2023 and Me: Part Two | The Source Weekly - Bend, Oregon

2023 and Me: Part Two

The Source looks ahead to arthouse and international releases across the next year

Last week we took a gander at some of the bigger releases heading to theaters in 2023. All of those movies I listed are ones you should definitely be able to catch at the multiplex near you, regardless of where you might live. This week, it's only fair that we look at some of the smaller, indie, arthouse and international releases that might not even play on a big screen, but instead will be relegated to Apple or Amazon or even streaming on Netflix, Peacock or some service that lies between. Let's get into it.

click to enlarge 2023 and Me: Part Two
Courtesy of Neon
The weird as hell “Infinity Pool.”

TBD: "No Bears" Writer/director Jafar Panahi is currently imprisoned in Iran, serving a six-year sentence, basically for being an artist. Since 2011, he's officially been banned from making films in his home country (he depicted his house arrest in the stunning "This is Not a Film") and continues to make them anyway. "No Bears" is another fearless act of protest as film and deserves to be seen by the largest audience available.

LIMITED RELEASE 1/27/2023: "Infinity Pool" Brandon Cronenberg (son of body horror maes-tro David Cronenberg) has such a distinctive and haunting style of filmmaking that his movies deserve to be seen on the biggest screen available. His new one stars Mia Goth and Alexander Skarsgard as a rich couple on vacation that gets pulled into a dangerous fight for their lives outside the safety of their resort gates. With a score by the ambient genius Tim Hecker, this is one of my most anticipated new releases.

2/17/2023: "Return to Seoul" From Davy Chou comes this restlessly intense adoption drama that spans almost a decade in its two-hour running time. Chou has explored Cambodia in such hauntingly beautiful ways with "Diamond Island" and "Golden Slumbers" that I can't wait to see how he sees South Korea.

3/30/2023: "Master Gardener" One of my favorite films of the last decade is "First Reformed" from writer/director Paul Schrader, and his follow-up, "The Card Counter," wasn't too shabby either, so a new film from the man who wrote "Taxi Driver" and "Raging Bull" is a reason to rejoice. There isn't a ton of info about the film other than it stars Joel Edgerton as a master horticulturalist with a dark past working for a wealthy dowager played by Sigourney Weaver. Sounds pretty Schrader.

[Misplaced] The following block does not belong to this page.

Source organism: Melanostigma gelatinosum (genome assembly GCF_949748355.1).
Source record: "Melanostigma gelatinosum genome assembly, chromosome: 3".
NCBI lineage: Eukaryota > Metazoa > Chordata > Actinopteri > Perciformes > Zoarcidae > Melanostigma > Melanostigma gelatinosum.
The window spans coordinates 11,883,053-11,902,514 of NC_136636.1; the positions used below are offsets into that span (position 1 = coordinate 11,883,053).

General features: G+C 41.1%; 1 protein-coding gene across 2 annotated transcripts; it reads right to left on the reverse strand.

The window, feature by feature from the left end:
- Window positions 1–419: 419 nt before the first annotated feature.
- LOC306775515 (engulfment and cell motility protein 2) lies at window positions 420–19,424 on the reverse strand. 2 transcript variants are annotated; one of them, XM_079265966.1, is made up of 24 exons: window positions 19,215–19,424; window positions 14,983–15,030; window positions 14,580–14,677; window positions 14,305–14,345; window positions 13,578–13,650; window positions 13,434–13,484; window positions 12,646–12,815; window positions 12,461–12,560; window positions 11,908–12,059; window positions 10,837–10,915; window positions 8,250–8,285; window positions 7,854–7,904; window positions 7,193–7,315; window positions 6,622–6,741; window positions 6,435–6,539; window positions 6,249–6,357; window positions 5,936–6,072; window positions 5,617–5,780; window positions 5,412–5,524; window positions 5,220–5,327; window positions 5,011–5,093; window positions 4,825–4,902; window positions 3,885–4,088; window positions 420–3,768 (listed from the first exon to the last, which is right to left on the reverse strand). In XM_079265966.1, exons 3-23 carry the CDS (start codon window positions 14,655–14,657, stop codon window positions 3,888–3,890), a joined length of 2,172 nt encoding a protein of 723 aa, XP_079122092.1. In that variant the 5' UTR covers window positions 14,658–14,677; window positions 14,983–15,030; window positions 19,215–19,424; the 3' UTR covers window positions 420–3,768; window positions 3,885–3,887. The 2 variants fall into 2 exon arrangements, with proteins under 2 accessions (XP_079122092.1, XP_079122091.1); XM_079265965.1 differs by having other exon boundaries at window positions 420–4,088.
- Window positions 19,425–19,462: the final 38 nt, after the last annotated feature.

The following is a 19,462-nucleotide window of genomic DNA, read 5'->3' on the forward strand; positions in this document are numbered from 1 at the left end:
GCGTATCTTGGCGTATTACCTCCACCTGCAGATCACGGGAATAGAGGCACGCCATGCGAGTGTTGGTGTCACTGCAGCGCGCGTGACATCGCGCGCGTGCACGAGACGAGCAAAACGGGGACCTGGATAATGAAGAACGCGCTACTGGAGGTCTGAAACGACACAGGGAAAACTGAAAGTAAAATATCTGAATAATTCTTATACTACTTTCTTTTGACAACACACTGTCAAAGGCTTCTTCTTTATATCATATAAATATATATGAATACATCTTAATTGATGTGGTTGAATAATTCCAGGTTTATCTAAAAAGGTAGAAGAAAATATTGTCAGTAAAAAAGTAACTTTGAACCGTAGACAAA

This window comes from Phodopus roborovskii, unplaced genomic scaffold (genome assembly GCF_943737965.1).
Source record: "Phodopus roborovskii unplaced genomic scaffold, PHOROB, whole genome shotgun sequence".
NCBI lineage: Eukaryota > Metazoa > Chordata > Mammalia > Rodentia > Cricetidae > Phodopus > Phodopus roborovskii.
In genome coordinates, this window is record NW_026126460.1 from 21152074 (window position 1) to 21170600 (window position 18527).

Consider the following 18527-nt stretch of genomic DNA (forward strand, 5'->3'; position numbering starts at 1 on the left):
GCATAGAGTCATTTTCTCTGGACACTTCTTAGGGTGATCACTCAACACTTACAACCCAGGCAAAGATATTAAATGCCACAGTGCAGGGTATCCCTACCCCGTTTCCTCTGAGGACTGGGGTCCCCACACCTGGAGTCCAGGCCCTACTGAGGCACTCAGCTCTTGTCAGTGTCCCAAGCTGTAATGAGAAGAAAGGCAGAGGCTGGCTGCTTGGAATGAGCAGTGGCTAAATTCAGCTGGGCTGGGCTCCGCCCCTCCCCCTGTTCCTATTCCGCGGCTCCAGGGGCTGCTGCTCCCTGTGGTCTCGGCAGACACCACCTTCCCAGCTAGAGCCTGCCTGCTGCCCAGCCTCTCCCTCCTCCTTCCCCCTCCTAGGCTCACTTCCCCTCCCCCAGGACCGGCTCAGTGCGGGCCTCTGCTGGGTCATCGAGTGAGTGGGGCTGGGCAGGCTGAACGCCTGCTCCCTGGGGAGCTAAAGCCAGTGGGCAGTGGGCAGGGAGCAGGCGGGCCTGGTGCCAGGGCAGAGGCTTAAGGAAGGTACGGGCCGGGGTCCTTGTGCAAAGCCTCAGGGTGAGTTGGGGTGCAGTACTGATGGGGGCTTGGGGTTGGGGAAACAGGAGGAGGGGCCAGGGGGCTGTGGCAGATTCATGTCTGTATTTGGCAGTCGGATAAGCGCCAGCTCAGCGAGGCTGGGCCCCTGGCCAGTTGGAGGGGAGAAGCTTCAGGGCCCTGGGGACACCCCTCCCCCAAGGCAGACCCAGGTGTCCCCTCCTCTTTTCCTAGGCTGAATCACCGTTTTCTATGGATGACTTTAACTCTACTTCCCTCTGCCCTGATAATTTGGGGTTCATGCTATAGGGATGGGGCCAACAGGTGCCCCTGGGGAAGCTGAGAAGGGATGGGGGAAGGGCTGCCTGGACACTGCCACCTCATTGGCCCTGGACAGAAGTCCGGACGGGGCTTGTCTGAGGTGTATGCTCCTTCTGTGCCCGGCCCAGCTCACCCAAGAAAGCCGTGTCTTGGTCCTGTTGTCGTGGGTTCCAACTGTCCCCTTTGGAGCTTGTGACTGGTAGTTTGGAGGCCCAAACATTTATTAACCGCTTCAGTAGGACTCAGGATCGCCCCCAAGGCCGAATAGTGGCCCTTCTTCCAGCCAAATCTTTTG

4/28/2023: "Polite Society" From Nida Manzoor, the brilliant mind behind the best show you should be watching, "We Are Lady Parts," comes a martial arts comedy about a wedding heist and sisterly affection. This has a good chance of being this year's "Everything Everywhere All at Once."

TBD: "Showing Up" The new film from Portland filmmaking royalty Kelly Reichardt stars Michelle Williams, Hong Chau and Andre 3000, and focuses on the Portland art scene. The film looks like it walks that beautifully bittersweet line between deeply sad and hilarious, which is absolutely my comfort zone, so I'm here for it.

TBD: "Civil War" Alex Garland has been behind several of the most fearless films and shows over the last few years, all of which have flopped fairly hard at the box office or no one really watched on TV. The mind behind "Men," "Annihilation," "Ex Machina" and "Devs" brings us lucky folk his new vision of the future with "Civil War," starring Kirsten Dunst and Wagner Moura. There isn't much info about it, but new Garland is something to rejoice.

TBD: "I Saw the TV Glow" There was a little movie that came out last year that no one really saw called "We're All Going to the World's Fair" from first-time filmmaker Jane Schoenbrun and I was, to put it mildly, a bit obsessed with the film. Schoenbrun's sophomore feature comes out this year about two teenagers whose reality starts to disintegrate after their favorite show is canceled. Also, Fred "Limp Bizkit" Durst is in it. I need to see this now, please.

This year should be amazing for arthouse cinema. I mean, just look at what indie darling distributor A24 has on the docket: New films from Ethan Coen, Sean "Martha Marcy May Mar-lene" Durkin, "MaXXXine," the sequel to "Pearl" and "X" from Ti West, Nicole Holofcener's new film "You Hurt My Feelings" starring Julia Louis-Dreyfus, as well as ones a little further on the horizon like Rose ("Saint Maud") Glass' new film, "Love Lies Bleeding," Steve McQueen's "Occupied City," Sofia Coppola's "Priscilla," and Jonathan Glazer's first new film since 2013's "Under the Skin."

It's impossible to predict whether all of these will be great films, but I can guarantee they will, at the very least, make you feel something. Isn't that what we want from movies in the first place?

About The Author

Jared Rasic

Film critic and author of food, arts and culture stories for the Source Weekly since 2010.
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